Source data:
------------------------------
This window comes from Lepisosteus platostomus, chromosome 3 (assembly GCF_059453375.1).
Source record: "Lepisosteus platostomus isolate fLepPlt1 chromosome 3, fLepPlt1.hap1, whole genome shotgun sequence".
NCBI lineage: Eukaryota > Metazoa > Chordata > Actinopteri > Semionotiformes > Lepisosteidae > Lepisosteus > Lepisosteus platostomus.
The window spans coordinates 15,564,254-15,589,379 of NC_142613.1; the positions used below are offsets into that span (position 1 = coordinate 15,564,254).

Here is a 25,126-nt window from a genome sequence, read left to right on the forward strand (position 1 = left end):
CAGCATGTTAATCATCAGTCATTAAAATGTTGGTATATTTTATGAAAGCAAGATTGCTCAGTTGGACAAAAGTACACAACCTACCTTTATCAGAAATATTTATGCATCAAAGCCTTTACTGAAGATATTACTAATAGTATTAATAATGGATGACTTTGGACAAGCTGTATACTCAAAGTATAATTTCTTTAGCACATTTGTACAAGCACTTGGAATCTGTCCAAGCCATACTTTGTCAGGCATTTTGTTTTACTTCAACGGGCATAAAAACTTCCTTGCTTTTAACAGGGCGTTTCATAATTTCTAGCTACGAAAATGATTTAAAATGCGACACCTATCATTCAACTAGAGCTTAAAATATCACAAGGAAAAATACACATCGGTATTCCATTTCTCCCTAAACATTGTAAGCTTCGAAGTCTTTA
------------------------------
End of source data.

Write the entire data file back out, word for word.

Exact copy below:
This window comes from Lepisosteus platostomus, chromosome 3 (assembly GCF_059453375.1).
Source record: "Lepisosteus platostomus isolate fLepPlt1 chromosome 3, fLepPlt1.hap1, whole genome shotgun sequence".
NCBI lineage: Eukaryota > Metazoa > Chordata > Actinopteri > Semionotiformes > Lepisosteidae > Lepisosteus > Lepisosteus platostomus.
The window spans coordinates 15,564,254-15,589,379 of NC_142613.1; the positions used below are offsets into that span (position 1 = coordinate 15,564,254).

Here is a 25,126-nt window from a genome sequence, read left to right on the forward strand (position 1 = left end):
CAGCATGTTAATCATCAGTCATTAAAATGTTGGTATATTTTATGAAAGCAAGATTGCTCAGTTGGACAAAAGTACACAACCTACCTTTATCAGAAATATTTATGCATCAAAGCCTTTACTGAAGATATTACTAATAGTATTAATAATGGATGACTTTGGACAAGCTGTATACTCAAAGTATAATTTCTTTAGCACATTTGTACAAGCACTTGGAATCTGTCCAAGCCATACTTTGTCAGGCATTTTGTTTTACTTCAACGGGCATAAAAACTTCCTTGCTTTTAACAGGGCGTTTCATAATTTCTAGCTACGAAAATGATTTAAAATGCGACACCTATCATTCAACTAGAGCTTAAAATATCACAAGGAAAAATACACATCGGTATTCCATTTCTCCCTAAACATTGTAAGCTTCGAAGTCTTTA